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Fatalities Reported After Military Truck Rams Protesters in Myanmar

A military vehicle drove through a group of protesters in Myanmar on Sunday, resulting in fatalities and leaving at least eight people injured, according to the local news media, witnesses and video footage from the scene.

The episode occurred on Sunday morning in Yangon, Myanmar’s most populous city. Soldiers fired into the group, according to two witnesses. A video of the incident included the sound of gunfire, but it was not clear who or what was being fired upon.

There were conflicting reports on fatalities. The Irrawaddy and Myanmar Now, two news outlets that cover Myanmar, reported that five protesters had died. One witness said the soldiers had also kicked the wounded protesters and arrested several others.

The excessive force used by the military as it has tried to quell protests against a Feb. 1 coup has infuriated people throughout the country and could very well spur more demonstrations. Despite the harsh punishments meted out by the junta, hundreds of people have organized flash-mob protests — including the one on Sunday — in cities and villages across the country to show opposition to military rule.

On Sunday, the demonstrators had gathered between 8 and 9 a.m. in the western part of Yangon. They marched through the streets, holding a banner with a portrait of Daw Aung San Suu Kyi, the country’s ousted civilian leader, who was detained in the coup. Another banner carried a quote of hers: “The only real prison is fear, and the real freedom is freedom from fear.”

The protest came a day before a court is expected to deliver the first of several verdicts against Ms. Aung San Suu Kyi, who is facing 11 charges and a maximum imprisonment of 102 years.

On Sunday, the protesters held up their hands in a three-finger salute that originated in the “Hunger Games” series and is used universally in Myanmar as a symbol of resistance against the military. According to video footage, they yelled, “Return back the people’s power,” and “Free all political prisoners.” A witness said there were roughly 30 people in the flash mob.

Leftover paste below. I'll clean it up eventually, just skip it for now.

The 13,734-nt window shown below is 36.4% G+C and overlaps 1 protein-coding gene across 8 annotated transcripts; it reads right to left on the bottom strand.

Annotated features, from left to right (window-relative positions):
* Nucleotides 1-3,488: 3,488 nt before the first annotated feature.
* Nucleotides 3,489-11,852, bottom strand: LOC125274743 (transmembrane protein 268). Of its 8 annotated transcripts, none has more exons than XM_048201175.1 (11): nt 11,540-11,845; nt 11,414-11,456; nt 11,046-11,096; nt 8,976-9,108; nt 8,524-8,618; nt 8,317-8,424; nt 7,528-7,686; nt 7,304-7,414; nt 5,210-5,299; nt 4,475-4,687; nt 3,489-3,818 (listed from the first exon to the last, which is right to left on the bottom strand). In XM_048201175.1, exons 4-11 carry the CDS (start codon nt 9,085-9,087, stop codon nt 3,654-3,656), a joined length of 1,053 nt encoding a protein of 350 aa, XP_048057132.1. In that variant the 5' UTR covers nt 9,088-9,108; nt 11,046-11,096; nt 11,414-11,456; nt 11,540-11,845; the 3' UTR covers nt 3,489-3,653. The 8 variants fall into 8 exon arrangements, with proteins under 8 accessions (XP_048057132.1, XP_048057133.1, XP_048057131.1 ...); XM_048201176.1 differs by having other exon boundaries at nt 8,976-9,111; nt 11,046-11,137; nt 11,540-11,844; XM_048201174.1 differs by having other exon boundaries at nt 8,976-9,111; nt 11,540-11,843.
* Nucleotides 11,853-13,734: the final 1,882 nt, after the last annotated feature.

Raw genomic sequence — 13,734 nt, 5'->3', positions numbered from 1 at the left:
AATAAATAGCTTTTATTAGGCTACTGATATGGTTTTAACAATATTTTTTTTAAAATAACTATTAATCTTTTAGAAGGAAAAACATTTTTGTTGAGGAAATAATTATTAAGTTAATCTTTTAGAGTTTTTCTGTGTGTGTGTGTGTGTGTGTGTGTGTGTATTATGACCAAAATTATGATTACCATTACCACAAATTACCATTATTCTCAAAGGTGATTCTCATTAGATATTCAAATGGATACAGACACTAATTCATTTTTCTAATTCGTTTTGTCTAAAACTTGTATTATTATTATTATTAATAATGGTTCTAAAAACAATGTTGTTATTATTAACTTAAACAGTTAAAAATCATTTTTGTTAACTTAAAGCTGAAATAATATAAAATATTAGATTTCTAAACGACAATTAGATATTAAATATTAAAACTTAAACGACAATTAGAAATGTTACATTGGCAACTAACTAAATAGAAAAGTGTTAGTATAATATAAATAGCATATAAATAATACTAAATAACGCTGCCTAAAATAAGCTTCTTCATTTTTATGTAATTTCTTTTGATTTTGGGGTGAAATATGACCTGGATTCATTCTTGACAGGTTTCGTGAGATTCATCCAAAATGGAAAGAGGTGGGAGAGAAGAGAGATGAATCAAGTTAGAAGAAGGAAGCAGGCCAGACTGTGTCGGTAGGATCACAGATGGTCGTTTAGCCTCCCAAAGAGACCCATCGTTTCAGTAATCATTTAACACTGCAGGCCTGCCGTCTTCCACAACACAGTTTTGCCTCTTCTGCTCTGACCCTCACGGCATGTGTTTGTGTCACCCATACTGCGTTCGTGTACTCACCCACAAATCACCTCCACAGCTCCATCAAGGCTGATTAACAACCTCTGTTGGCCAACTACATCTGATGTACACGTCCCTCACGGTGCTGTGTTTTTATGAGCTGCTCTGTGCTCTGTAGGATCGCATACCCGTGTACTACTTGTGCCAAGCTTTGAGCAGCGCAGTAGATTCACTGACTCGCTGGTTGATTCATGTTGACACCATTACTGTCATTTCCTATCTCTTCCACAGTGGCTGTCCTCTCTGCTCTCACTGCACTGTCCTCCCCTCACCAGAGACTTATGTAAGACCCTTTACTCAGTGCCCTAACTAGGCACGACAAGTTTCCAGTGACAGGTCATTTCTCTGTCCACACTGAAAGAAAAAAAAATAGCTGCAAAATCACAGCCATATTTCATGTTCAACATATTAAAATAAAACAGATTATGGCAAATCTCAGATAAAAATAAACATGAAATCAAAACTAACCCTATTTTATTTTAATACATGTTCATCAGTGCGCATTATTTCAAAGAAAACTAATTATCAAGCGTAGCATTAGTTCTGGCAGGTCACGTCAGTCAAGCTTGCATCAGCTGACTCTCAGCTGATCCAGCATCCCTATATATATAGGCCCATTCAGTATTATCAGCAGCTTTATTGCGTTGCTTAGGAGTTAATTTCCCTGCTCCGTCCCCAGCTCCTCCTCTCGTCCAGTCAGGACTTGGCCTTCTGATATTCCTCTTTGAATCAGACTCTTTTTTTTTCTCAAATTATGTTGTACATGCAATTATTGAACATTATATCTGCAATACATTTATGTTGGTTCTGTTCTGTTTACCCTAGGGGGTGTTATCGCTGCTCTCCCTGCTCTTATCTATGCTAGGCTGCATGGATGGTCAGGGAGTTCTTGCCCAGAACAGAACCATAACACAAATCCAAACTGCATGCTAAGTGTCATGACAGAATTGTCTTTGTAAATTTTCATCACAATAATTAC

Videos posted on social media showed the military truck accelerating through the group as several protesters ran in the opposite direction. Photographs showed a body lying in the middle of the road and scattered roses on the ground, with several injured people sitting on the side.

In a statement on Facebook, the U.S. Embassy in Myanmar said it was “horrified” by the reports and called on the junta “to end the use of violence, release those unjustly detained and respect the will of the people.”

“The military’s widespread use of brutal violence underscores the urgency of restoring Burma’s path to inclusive democracy,” the embassy said, referring to Myanmar by its former name.

One of the injured protesters, who asked not to be named, fearing official retribution, said the protesters had been caught unaware because the military vehicle suddenly overtook a bus, which was right behind the protesters.

When the vehicle plowed into the group, the injured protester said, he fell on the hood of the vehicle and a soldier struck his head with the butt of his gun. He said he kicked the soldier, who fired in his direction but missed.

In the aftermath, soldiers flooded the streets of Yangon. One photograph showed a soldier standing over a protester, who knelt in front of a sign that said, “The Yangon People’s Revolution cannot be defeated.”

On Sunday afternoon, dozens of people gathered in Yangon, carrying umbrellas in the rain and singing a lullaby in tribute to the protesters who had died. All of them held up three fingers.

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